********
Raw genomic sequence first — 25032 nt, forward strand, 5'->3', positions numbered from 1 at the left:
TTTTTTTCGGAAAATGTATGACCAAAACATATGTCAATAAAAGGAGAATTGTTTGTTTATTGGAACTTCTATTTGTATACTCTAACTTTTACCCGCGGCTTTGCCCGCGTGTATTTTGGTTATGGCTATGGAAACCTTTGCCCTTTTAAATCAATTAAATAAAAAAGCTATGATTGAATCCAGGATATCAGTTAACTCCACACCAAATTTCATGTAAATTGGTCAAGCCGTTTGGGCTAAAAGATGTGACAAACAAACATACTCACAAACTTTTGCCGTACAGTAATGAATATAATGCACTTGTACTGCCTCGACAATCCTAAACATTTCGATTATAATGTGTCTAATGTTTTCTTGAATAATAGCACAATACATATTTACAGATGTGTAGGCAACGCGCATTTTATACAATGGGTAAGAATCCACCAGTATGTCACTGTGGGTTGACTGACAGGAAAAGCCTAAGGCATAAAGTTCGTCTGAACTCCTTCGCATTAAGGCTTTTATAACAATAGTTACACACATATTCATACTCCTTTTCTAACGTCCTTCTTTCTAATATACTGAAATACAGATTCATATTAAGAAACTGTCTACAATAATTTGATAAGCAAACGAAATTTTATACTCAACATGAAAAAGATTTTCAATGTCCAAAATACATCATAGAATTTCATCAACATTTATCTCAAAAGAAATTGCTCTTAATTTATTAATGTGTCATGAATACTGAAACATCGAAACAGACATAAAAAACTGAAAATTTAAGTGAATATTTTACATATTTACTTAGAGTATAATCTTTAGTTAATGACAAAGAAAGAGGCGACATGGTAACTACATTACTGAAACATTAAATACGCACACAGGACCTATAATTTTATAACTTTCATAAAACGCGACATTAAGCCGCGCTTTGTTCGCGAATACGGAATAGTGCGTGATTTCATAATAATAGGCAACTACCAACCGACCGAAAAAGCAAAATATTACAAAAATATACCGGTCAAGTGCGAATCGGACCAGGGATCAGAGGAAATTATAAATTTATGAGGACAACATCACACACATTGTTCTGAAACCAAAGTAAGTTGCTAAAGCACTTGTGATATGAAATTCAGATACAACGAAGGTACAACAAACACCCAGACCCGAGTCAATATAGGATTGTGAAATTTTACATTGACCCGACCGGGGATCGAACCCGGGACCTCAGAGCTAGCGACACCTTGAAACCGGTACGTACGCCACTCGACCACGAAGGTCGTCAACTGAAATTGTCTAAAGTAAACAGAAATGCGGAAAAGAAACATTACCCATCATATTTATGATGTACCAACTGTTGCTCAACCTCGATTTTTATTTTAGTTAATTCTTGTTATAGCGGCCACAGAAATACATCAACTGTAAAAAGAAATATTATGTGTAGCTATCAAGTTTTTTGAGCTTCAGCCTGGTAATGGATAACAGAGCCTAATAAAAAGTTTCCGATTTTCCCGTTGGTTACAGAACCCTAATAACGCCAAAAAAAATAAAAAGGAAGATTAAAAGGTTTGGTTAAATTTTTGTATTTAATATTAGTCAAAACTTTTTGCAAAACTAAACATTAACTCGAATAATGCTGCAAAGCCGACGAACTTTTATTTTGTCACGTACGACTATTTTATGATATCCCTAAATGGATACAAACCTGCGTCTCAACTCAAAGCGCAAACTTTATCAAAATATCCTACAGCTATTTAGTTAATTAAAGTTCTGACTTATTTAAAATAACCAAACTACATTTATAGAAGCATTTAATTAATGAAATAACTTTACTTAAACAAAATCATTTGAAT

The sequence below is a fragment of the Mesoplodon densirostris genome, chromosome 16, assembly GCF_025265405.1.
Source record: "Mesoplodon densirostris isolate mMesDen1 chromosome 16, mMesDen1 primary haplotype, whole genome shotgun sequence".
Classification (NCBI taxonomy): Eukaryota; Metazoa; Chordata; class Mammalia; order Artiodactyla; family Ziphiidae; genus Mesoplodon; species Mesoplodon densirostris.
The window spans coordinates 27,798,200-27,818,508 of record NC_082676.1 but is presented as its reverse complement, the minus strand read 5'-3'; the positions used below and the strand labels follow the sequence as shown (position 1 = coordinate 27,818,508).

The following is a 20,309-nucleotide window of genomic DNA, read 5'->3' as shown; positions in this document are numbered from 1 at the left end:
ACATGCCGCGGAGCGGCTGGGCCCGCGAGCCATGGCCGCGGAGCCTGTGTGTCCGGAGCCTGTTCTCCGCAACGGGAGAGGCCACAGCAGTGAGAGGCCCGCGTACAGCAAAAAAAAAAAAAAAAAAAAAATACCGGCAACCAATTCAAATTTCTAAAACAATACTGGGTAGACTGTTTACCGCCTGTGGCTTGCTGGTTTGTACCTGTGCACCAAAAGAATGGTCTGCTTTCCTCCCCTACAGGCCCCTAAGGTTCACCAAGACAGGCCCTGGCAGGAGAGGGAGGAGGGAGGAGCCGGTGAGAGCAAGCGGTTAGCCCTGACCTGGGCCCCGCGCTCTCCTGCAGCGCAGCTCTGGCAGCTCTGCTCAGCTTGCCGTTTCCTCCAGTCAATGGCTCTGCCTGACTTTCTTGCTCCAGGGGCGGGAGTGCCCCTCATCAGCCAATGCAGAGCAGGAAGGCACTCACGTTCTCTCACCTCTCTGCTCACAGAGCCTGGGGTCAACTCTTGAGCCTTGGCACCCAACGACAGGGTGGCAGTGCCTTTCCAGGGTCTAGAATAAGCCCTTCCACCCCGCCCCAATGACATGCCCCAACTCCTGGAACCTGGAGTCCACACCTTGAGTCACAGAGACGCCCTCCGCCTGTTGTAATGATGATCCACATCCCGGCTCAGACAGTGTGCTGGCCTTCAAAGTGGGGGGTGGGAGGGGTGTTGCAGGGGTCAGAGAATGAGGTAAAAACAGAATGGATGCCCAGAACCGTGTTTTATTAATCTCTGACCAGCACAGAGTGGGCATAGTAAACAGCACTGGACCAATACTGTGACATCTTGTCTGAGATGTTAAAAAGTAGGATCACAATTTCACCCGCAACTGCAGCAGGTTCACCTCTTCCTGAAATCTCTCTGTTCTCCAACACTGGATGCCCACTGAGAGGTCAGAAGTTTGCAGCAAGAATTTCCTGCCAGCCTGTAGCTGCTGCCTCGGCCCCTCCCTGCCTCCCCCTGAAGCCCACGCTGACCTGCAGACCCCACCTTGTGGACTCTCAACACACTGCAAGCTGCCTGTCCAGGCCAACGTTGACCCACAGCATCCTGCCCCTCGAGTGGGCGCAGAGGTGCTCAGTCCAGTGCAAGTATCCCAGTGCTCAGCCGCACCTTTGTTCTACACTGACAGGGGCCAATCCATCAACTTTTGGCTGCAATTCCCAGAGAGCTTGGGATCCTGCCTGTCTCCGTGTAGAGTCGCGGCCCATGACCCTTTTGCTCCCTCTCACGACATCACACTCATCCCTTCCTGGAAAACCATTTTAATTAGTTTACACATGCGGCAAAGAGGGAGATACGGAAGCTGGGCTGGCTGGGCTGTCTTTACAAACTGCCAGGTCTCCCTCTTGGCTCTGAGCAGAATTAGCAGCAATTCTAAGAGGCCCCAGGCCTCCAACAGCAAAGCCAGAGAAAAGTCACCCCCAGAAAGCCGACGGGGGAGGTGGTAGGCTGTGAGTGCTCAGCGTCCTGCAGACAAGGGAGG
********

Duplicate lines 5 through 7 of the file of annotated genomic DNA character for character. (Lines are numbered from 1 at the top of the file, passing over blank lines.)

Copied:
Classification (NCBI taxonomy): Eukaryota; Metazoa; Chordata; class Mammalia; order Artiodactyla; family Ziphiidae; genus Mesoplodon; species Mesoplodon densirostris.
The window spans coordinates 27,798,200-27,818,508 of record NC_082676.1 but is presented as its reverse complement, the minus strand read 5'-3'; the positions used below and the strand labels follow the sequence as shown (position 1 = coordinate 27,818,508).

The following is a 20,309-nucleotide window of genomic DNA, read 5'->3' as shown; positions in this document are numbered from 1 at the left end: